Apple Says iOS 8.0 Will Not Be Accessible to Police, Even With a Search Warrant

Apple Says iOS 8.0 Will Not Be Accessible to Police, Even With a Search Warrant

Over the last two years since Edward Snowden turned over the rock of government surveillance and showed us all the nastiness underneath, cell phone companies have been catching a large amount of flak for what many considered helping law enforcement and the federal government violate our privacy rights.  Apple, with the release of iOS 8.0 for iPhones and iPads, has decided to take a major step in attempting to gain back some respect from its customers by announcing that any device with 8.0 installed will not contain the ability for password bypass.  This means that Apple will no longer be able to access customer data on phones and iPads…even for police officers with a search warrant.

While this is definitely a good move, it does have some caveats.  It’s not an all-inclusive privacy solution by any stretch.  All data on the iCloud is still fair game; users who use the cloud for backups (which include photos, emails, texts, and all the things you wanted to stay private) are still subject to requests made to Apple for turnover of data.  In addition, specific apps will also ‘rat you out’; even if Apple tells the feds that no, they can’t break into your phone and read your messages, the government can still go to Facebook directly and simply get a copy that way.  (For this reason, I still highly recommend that iPhone and Android users pick up a free copy of the Wickr app so they can conduct private conversations.)

The new privacy policy for Apple seems to be geared a bit more toward easing the concerns of privacy activists who were pretty tired of hearing over and over that the manufacturers of our technology were working hand in hand with overreaching and unconstitutional government agencies.

So far, the ACLU and other privacy experts have weighed in with positive reviews of the new system.  Naturally, government officials are far less thrilled; they’ve been going on and on about how their inability to break into people’s phones means they can’t solve crime.  One former law enforcement head went so far as to give the two-part veiled threat:

“[The privacy policy will] contribute to the steady decrease of law enforcement’s ability to collect key evidence — to solve crimes and prevent them.”

“Our ability to act on data that does exist . . . is critical to our success,” Hosko said. He suggested that it would take a major event, such as a terrorist attack, to cause the pendulum to swing back toward giving authorities access to a broad range of digital information.

Did you catch that?  It’s fairly subtle but unmistakable: If you do not allow us access to your data, then crime will rise and you will be unsafe.  There might even be another terrorist attack.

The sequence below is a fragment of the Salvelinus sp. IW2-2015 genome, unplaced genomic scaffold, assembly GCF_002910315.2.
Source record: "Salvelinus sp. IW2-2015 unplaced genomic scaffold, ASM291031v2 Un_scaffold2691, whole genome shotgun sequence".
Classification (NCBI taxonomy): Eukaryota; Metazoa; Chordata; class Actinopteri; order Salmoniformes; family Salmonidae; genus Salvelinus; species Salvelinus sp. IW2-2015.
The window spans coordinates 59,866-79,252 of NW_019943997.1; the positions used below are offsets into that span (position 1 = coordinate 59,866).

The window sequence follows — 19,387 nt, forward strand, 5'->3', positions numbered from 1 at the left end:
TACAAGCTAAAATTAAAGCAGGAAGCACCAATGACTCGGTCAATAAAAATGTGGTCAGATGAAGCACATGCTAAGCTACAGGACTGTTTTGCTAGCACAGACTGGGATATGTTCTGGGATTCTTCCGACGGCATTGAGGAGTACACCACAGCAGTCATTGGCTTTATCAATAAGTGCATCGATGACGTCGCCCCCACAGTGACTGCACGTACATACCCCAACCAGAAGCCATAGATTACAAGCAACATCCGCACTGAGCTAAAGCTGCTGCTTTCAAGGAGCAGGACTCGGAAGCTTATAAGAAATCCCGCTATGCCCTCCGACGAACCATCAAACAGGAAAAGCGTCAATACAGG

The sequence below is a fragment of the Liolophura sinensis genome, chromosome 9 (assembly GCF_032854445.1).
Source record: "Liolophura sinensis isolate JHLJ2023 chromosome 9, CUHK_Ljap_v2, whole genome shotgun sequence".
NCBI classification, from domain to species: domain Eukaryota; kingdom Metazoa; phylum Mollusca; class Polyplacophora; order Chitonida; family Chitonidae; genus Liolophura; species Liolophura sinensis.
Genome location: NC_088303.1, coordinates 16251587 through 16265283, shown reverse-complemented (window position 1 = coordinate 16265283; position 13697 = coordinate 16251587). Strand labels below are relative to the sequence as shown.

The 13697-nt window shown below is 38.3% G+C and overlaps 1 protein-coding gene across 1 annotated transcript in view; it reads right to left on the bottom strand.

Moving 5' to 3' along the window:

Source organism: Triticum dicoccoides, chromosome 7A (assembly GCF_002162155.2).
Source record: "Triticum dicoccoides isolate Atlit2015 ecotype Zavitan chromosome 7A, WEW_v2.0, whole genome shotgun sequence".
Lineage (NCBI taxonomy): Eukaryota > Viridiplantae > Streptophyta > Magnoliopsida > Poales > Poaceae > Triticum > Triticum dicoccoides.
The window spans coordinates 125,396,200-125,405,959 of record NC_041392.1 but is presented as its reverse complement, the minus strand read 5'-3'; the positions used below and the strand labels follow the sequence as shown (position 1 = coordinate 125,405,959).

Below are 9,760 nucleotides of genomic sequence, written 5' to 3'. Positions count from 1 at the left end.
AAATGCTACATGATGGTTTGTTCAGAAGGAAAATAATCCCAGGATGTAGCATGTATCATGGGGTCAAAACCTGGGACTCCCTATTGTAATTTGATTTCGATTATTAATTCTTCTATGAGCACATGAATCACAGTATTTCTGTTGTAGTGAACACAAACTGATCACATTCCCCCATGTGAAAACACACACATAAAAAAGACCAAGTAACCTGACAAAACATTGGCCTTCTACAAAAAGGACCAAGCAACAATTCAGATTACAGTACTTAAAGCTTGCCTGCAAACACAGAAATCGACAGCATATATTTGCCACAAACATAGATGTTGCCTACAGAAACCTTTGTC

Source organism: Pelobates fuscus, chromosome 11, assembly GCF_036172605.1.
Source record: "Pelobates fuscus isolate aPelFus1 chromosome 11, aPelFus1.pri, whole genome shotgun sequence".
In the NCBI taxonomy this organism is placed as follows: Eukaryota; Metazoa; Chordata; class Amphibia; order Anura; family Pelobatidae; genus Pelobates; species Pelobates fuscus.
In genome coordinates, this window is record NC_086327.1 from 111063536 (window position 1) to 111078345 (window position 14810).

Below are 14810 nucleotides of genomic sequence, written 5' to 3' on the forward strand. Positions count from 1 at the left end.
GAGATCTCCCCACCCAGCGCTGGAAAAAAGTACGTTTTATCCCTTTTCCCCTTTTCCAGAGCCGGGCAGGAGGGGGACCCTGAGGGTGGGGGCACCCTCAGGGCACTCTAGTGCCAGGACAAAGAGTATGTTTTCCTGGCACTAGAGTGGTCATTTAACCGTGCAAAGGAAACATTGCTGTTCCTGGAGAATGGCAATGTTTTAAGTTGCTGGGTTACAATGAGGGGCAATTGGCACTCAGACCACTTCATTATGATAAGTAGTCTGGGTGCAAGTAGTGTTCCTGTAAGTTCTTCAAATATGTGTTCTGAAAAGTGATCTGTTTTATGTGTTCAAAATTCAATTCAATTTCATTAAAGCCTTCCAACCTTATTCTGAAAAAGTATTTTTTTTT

It’s hogwash.  Kudos to Apple for doing at least this.  Keep in mind what those caveats are, however, and adjust accordingly.

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  • Appalled By The World says:

    The way government operates these days they pick and choose what laws to enforce and what laws to ignore and it will selectively prosecute some people and groups but not others anyway (thank you Emperor Obomba and Heinrich Himmler Holder) so for it to whine that crime will go up without being able to be further intrusive is laughable. Besides, the average criminal is not likely to be that tech savvy anyway to cover up their acts to require more intrusiveness. As for terrorism-yes, this is a legit concern. However, the current regime’s policies of having wide open borders, allowing anyone to come on in without keeping tabs on them, not profiling the usual suspects and treating the chief philosophy espousing terror (i.e. Islamania) as merely a peaceful religion shows me that it isn’t even doing anything sensible and easy to prevent attacks so it does not need more intrusiveness to supposedly protect us.

  • GWB says:

    He suggested that it would take a major event, such as a terrorist attack, to cause the pendulum to swing back toward giving authorities access to a broad range of digital information.

    Why, yes, we are often most vulnerable to giving up our liberties when the threat to our security is highest.

    One other thing to realize as the “security fascists” complain about this: they can still very easily get in via several tools. One of these is simply confiscating whatever computer you sync to, and hooking the phone up – it will bypass the encryption as the OS is currently configured.

    And, of course, that once they have your phone, they can try all sorts of brute force password hacking on it.

    What this does isn’t truly stopping them from getting real evidence, it merely stops them from those casual peeks when they stop you for nothing much that lead to handcuffing you for something else entirely.

    Bravo Zulu to Apple for this. And Google is now trying to follow suit (sort of). This could be a good trend.

    In the meantime, always exercise your rights to their fullest extent possible.

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